Who especially if they did order the policy, won’t miss the chance to repeat their stunning car-tabs demolition foray. No guilt here over ST-3 de-fund. Because amount of operating time saved will put Everett and Boeing Field in same subarea as Spokane and Prince Edward Island. Two minutes’ billed time for latte that is not Starbucks?

    Incidentally, $3.00 is a single-shot ristretto and a tip so stingy you oughta get cited! Just pretend the TVM is a tin cup and three dollars is a dime in 1929, I mean 2008 dollars. And word to programmer: out here “Thanks” doesn’t have an “h”.


      1. You can pay for a single adult fare or earn an adult day pass on iPhone, but can’t get a virtual card that allows you to earn monthly passes and pay discount fares

      2. The web site says that it works for monthly passes too. See the link, which leads specifically to the phone section.

  4. And. Whoever thought of latest “Tap-sound Triumph” had better not swat the poor test-dog with a newspaper for not being able to hear the difference. This one whacks the squash-court wall a lot harder than Felony Paid-up Fare Evasion.

    Challenge to the Sound Transit Board and anybody else that got paid to think of it: Put a month’s salary in a special account programmed to note your ability to distinguish Tap Tones at Rush Hour, and hit Reader One at Westlake at four on Game Day Friday afternoon.

    We’ll have Affordable monthly lodging for with a moderate waiting list by six. Just be sure you tap off so you get time off your Evasion sentence for failure to pay.

    Mark Dublin

    Mark Dublin

  5. Just stay cool, Mark. You’ve got an hour and a half (or whatever) time to use every station on LINK for a stair-master and have a five course dinner on Broadway and dessert in Columbia City….just do you don’t say….

  6. 1) MY solution is real damn simple: Put the ORCA card in a laminated lanyard around your neck. Works wonders for me.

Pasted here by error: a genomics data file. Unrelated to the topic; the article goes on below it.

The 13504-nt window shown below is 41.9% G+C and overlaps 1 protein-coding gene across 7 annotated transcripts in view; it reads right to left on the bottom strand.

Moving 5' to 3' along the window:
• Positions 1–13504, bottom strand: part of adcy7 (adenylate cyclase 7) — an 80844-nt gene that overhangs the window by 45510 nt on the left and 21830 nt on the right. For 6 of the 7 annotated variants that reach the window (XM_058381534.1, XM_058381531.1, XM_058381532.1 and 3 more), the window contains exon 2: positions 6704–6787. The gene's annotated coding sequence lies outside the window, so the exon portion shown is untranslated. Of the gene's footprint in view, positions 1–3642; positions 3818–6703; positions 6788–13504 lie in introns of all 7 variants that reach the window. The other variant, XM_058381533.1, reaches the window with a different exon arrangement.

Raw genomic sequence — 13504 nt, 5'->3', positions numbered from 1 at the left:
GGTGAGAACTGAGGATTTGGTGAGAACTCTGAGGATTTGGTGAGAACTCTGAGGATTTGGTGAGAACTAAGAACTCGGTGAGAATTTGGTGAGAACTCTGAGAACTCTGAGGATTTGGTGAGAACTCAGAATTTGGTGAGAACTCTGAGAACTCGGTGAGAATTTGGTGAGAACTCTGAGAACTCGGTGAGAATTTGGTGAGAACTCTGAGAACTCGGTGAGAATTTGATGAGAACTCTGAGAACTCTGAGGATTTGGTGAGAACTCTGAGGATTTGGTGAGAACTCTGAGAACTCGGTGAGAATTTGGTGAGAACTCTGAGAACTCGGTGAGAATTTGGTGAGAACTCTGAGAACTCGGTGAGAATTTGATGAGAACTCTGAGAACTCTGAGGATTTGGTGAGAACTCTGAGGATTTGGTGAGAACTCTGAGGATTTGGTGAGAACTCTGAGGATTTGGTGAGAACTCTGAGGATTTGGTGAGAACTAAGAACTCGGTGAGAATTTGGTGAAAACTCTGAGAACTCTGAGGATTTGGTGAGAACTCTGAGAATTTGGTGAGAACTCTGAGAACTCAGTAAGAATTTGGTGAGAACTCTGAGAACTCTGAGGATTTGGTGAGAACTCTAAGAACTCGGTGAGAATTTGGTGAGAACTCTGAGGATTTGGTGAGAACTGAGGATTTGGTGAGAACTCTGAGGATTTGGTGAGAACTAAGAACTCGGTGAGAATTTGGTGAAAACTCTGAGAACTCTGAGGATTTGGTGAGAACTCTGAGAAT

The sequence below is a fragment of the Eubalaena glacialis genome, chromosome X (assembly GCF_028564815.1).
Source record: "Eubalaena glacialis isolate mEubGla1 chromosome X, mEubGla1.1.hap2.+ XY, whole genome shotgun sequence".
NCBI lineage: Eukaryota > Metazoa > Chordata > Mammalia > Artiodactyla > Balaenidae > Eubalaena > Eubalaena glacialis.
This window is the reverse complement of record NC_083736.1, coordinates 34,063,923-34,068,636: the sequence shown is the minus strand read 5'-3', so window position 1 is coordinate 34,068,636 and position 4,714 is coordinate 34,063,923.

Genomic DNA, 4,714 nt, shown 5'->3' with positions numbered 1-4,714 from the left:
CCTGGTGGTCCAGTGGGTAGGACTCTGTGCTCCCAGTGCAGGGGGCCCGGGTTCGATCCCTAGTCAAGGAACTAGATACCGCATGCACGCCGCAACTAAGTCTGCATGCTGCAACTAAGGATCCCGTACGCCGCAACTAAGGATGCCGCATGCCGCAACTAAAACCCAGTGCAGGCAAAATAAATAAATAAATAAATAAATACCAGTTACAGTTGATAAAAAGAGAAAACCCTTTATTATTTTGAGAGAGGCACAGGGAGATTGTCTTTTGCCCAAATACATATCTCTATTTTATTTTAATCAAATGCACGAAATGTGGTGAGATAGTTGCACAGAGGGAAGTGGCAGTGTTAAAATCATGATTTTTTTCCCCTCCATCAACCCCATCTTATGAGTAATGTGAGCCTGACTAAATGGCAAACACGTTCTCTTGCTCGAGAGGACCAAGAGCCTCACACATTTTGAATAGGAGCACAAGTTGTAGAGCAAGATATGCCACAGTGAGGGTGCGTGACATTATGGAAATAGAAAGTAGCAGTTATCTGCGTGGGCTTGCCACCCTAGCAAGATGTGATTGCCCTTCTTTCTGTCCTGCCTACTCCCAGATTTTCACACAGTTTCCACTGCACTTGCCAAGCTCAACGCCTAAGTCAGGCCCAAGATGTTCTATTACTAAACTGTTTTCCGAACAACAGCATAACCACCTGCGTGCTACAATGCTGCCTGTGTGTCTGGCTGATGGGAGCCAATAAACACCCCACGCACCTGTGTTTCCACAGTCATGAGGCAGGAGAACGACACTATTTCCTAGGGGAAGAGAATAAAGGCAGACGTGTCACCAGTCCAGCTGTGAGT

Just another reason why Sound Transit should have a Pro Shop. To sell stuff for 12s for Transit like yanyards, ORCA Cards, train models, books & other educational materials about transit, action figures, et al. Community Transit has the beginnings of one at Lynnwood Transit Center.

    2) I do think it’s important to enforce fares. BUT I certainly think there has got to be an easier way for day pass & monthly pass holders (I use the day pass product) to show they’ve paid their fare than tapping on & off increasingly breaking ORCA Fare machines. Machines that are easy to forget tapping on and off from… and yet we’ve paid our fare :-(.


    1. Thanks for the reminder, Joe. LINK has already had the answer since it got named after a sausage. TVM’s will sell you a paper ticket that says “All Day Pass.” Now, if you’ve got an electron microscope, you’ll see that rules say you can only use it between station you board and one other one.

      Next time I ride, I’ll talk with a fare inspector as to who’d be riding back and forth between Westlake and University Street Station All Day? Or how they’ll know I didn’t cheat and ride to Stadium, and reverse to UW with a stop to make a 3D model at a tech place on Broadway?

      Fact is, what I do is put my ORCA card in a little clear-plastic envelope for use on buses. And back-to-back with it, put in a paper All-Day pass. Has worked up to now. My main ferocity isn’t the money. Warned twice over LINK’s lifetime, never been cited.

      It’s that a window seat on a train has been my lifetime “Place of Peace” in this world. Idea of having to fear anything when I’m sitting there ruins my ride- and the idea I helped build a railroad that does this to people is a lot to take.

      The reader-tone adjustment is about the last straw. I’ve got a lot better cure. Give the little Seat Hog (I’ll hold his luggage on my lap because so many LINK seats have a sander under them) a cute twin brother called The Tapmunk.

      And have a little stuffed critter sitting on top of every reader, with a pleading look in his shiny little eyes. “If you don’t tap, they don’t feed me.” And a lot of signs saying “Missed Taps Kill Our Troops!” But best of all, revive Gene Kelly’s great movie “On The Town.”


      Except turn “Miss Turnstiles” into “Miss Proof of Payment.” Sight of her kissing a sweet little stuffed animal should definitely divert Robert Mueller’s attention away from anybody else’s election interference. And redirect it toward present sad, dishonest campaign of tap-terror. And also make him go rent a teddy-bear costume.


      1. Missed introduction again. The lady’s name is Agata Burdonova, and her internet activities to date should soon entitle her to be The Seattle Times’ Chief of Transit Investigation. As far as the trolling goes ,The Times really doesn’t need her.

        But I do resent being told my country can’t successfully screw up our own elections. Also, her Uncle Vladimir needling me about our subway systems’ comparable public art.